In GSS Holdings, the IRS asserted that the step transaction doctrine applied to integrate (1) a partnership's 2011 sale of an investment asset to a bank through exercise of a put option with (2) amounts the partnership was required to pay to that bank under a separate loss sharing agreement. If the transactions were collapsed under the step transaction doctrine, then the partnership's payment to the bank would be an adjustment to the sales price received from the bank for the sale of the investment asset. For tax purposes, the bank was a majority partner in the partnership. Under section 707(b)(1), no deduction would be allowed for any loss incurred by the partnership from the related party sale of the investment asset. However, if the court respected the transactions as separate, then a deduction arising from the partnership's standalone payment to the bank may have been permissible under section 165. 

The taxpayer and the government agreed that the "end result test" should be deployed to determine whether the step transaction doctrine applied to collapse the transactions. Under the end result test, the court analyzes whether multiple transactions "were really component parts of a single transaction intended from the outset to be taken for the purpose of reaching the ultimate result." Falconwood Corp. v. United States, 422 F.3d 1339, 1349 (Fed. Cir. 2005) (internal quotation marks omitted). The partnership had entered into the put option in 2006 and had established the loss sharing agreement in 2007, with that loss sharing agreement originally involving an unrelated third party. Rather than assessing the taxpayer's intention at the start of the series of transactions, the Court of Federal Claims examined the taxpayer's intentions at the time of the 2011 option exercise that triggered the claimed loss. Specifically, the court invoked case law under the economic substance doctrine to conclude that it should evaluate the taxpayer's intent at the time of the "transaction giving rise to the alleged tax benefit." The Federal Circuit ruled that this "hybrid legal standard" constituted "legal error" and remanded for a decision under the proper standard of assessing the taxpayer's intention at the outset of the series of transactions.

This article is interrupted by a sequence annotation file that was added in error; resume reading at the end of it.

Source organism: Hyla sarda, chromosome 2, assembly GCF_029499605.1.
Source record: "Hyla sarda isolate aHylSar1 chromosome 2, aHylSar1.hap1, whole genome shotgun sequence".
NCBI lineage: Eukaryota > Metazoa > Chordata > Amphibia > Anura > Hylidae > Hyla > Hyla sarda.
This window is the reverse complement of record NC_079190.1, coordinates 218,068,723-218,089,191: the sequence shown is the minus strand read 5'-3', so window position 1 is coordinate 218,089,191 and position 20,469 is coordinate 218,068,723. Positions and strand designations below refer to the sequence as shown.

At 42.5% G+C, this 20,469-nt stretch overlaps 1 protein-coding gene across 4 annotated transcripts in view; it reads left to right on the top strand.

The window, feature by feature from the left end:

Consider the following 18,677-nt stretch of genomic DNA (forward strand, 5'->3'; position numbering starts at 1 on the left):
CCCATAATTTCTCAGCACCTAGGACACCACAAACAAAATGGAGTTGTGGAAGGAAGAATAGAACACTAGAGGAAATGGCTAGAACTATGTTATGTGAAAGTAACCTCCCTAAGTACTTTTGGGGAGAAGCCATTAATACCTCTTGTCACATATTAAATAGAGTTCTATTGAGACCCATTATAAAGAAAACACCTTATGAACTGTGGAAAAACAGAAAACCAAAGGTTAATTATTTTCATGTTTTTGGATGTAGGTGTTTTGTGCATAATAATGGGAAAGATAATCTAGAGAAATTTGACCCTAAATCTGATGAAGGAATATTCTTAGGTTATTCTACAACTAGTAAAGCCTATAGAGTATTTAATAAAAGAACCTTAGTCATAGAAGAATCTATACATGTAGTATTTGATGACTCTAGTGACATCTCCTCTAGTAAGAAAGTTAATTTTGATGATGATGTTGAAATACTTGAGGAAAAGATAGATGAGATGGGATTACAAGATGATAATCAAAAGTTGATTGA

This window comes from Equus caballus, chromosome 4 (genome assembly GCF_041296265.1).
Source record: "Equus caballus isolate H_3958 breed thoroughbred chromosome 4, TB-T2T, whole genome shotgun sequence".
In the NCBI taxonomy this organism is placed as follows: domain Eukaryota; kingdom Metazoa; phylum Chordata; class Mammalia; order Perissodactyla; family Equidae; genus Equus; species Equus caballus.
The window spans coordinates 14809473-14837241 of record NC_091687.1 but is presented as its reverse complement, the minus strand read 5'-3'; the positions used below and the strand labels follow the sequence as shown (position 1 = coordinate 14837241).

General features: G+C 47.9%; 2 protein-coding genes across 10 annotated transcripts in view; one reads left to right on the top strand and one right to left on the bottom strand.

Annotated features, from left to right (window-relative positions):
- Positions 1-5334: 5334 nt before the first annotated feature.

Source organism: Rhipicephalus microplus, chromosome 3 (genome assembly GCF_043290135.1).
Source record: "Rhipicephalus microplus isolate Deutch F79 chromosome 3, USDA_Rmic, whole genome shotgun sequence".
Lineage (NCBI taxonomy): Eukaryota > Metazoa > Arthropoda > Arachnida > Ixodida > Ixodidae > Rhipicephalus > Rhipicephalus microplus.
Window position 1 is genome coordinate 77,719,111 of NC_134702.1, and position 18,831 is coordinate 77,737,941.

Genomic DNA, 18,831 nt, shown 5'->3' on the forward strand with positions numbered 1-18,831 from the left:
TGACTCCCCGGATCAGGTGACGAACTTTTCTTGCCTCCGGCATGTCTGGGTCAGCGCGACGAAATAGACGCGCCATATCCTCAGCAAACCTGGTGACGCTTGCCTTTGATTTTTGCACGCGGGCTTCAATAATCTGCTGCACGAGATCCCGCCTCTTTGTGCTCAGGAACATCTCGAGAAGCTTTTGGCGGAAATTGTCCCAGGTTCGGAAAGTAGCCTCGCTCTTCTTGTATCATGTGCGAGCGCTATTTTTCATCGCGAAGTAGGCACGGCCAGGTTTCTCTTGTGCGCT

Notably, the Federal Circuit declined to address when the relevant transactions began in this case. The parties dispute whether the series of transactions started in 2006 or a later date connected with subsequent amendments of the put option or the transfer of the loss sharing agreement from the original third party to the bank. With the Federal Circuit directing the trial court on remand to "determine the outset of the series of transactions," it remains possible that the government prevails in disallowing the loss. 

Text of Multilateral Convention on Amount A of Pillar One Released; U.S. Treasury Requests Comments

Rocco Femia, Loren Ponds, and Andrew Beaghley*

The OECD/Group of 20 (G20) Inclusive Framework on Base Erosion and Profit Shifting (Inclusive Framework) released a multilateral convention (MLC) to implement Pillar One's Amount A, as well as a voluminous Explanatory Statement and other accompanying documents, on October 11, 2023. The goal of Pillar One's Amount A is to reallocate taxing rights to market jurisdictions over a portion of the excess profits of the largest and most profitable multinational enterprises (MNEs). 

The MLC is not yet open for signature and cannot take effect until at least 30 jurisdictions, including the headquarters jurisdictions of at least 60 percent of MNEs currently expected to be in scope, have ratified the agreement. As a practical matter, the MLC cannot take effect without ratification by the U.S., which is home to more than 40 percent of in-scope MNEs. Treasury has requested public input on the MLC and accompanying documents by December 11, 2023.